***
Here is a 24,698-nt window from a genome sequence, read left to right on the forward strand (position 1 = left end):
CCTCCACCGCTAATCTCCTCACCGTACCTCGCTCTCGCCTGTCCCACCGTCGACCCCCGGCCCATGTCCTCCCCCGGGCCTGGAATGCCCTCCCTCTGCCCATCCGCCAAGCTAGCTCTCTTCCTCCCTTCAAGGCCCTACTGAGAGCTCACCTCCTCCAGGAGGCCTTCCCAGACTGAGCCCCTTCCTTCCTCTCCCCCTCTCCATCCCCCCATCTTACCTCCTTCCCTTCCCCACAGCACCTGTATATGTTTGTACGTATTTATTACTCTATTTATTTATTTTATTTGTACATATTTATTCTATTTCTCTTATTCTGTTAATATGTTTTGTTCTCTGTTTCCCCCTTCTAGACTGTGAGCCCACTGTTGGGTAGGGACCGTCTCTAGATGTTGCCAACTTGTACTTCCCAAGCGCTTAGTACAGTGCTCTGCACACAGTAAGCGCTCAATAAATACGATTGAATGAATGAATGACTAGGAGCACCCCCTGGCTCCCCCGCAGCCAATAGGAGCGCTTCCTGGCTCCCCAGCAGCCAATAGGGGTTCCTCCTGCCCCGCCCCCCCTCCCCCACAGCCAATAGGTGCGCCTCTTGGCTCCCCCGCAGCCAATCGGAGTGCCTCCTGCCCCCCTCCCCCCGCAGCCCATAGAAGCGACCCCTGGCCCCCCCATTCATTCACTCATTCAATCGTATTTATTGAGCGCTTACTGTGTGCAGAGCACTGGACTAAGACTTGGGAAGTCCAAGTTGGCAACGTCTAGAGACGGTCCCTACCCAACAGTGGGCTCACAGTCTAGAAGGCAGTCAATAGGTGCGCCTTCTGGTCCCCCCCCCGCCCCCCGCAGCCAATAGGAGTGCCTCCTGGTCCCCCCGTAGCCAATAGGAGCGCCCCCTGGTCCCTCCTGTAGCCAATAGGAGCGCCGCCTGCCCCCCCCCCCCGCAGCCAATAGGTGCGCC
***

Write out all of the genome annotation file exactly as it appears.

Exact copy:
Here is a 24,698-nt window from a genome sequence, read left to right on the forward strand (position 1 = left end):
CCTCCACCGCTAATCTCCTCACCGTACCTCGCTCTCGCCTGTCCCACCGTCGACCCCCGGCCCATGTCCTCCCCCGGGCCTGGAATGCCCTCCCTCTGCCCATCCGCCAAGCTAGCTCTCTTCCTCCCTTCAAGGCCCTACTGAGAGCTCACCTCCTCCAGGAGGCCTTCCCAGACTGAGCCCCTTCCTTCCTCTCCCCCTCTCCATCCCCCCATCTTACCTCCTTCCCTTCCCCACAGCACCTGTATATGTTTGTACGTATTTATTACTCTATTTATTTATTTTATTTGTACATATTTATTCTATTTCTCTTATTCTGTTAATATGTTTTGTTCTCTGTTTCCCCCTTCTAGACTGTGAGCCCACTGTTGGGTAGGGACCGTCTCTAGATGTTGCCAACTTGTACTTCCCAAGCGCTTAGTACAGTGCTCTGCACACAGTAAGCGCTCAATAAATACGATTGAATGAATGAATGACTAGGAGCACCCCCTGGCTCCCCCGCAGCCAATAGGAGCGCTTCCTGGCTCCCCAGCAGCCAATAGGGGTTCCTCCTGCCCCGCCCCCCCTCCCCCACAGCCAATAGGTGCGCCTCTTGGCTCCCCCGCAGCCAATCGGAGTGCCTCCTGCCCCCCTCCCCCCGCAGCCCATAGAAGCGACCCCTGGCCCCCCCATTCATTCACTCATTCAATCGTATTTATTGAGCGCTTACTGTGTGCAGAGCACTGGACTAAGACTTGGGAAGTCCAAGTTGGCAACGTCTAGAGACGGTCCCTACCCAACAGTGGGCTCACAGTCTAGAAGGCAGTCAATAGGTGCGCCTTCTGGTCCCCCCCCCGCCCCCCGCAGCCAATAGGAGTGCCTCCTGGTCCCCCCGTAGCCAATAGGAGCGCCCCCTGGTCCCTCCTGTAGCCAATAGGAGCGCCGCCTGCCCCCCCCCCCCGCAGCCAATAGGTGCGCC